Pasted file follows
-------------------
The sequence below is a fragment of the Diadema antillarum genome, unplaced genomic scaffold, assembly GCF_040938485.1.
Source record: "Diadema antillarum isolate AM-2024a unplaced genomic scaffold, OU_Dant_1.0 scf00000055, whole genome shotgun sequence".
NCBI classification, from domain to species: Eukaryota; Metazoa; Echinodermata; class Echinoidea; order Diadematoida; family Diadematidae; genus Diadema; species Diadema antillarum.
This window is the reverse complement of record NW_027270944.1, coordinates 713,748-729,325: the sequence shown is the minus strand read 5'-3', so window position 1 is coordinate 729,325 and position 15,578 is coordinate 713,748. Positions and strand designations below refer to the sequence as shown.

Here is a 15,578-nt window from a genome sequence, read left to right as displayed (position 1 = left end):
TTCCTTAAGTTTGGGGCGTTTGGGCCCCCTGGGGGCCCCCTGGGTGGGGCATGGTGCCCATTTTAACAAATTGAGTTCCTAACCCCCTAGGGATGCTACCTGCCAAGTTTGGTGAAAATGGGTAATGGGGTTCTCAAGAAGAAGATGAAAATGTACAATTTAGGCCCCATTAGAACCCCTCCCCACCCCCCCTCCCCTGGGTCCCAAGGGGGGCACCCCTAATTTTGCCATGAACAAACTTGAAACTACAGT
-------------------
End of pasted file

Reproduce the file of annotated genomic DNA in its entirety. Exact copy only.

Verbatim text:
The sequence below is a fragment of the Diadema antillarum genome, unplaced genomic scaffold, assembly GCF_040938485.1.
Source record: "Diadema antillarum isolate AM-2024a unplaced genomic scaffold, OU_Dant_1.0 scf00000055, whole genome shotgun sequence".
NCBI classification, from domain to species: Eukaryota; Metazoa; Echinodermata; class Echinoidea; order Diadematoida; family Diadematidae; genus Diadema; species Diadema antillarum.
This window is the reverse complement of record NW_027270944.1, coordinates 713,748-729,325: the sequence shown is the minus strand read 5'-3', so window position 1 is coordinate 729,325 and position 15,578 is coordinate 713,748. Positions and strand designations below refer to the sequence as shown.

Here is a 15,578-nt window from a genome sequence, read left to right as displayed (position 1 = left end):
TTCCTTAAGTTTGGGGCGTTTGGGCCCCCTGGGGGCCCCCTGGGTGGGGCATGGTGCCCATTTTAACAAATTGAGTTCCTAACCCCCTAGGGATGCTACCTGCCAAGTTTGGTGAAAATGGGTAATGGGGTTCTCAAGAAGAAGATGAAAATGTACAATTTAGGCCCCATTAGAACCCCTCCCCACCCCCCCTCCCCTGGGTCCCAAGGGGGGCACCCCTAATTTTGCCATGAACAAACTTGAAACTACAGT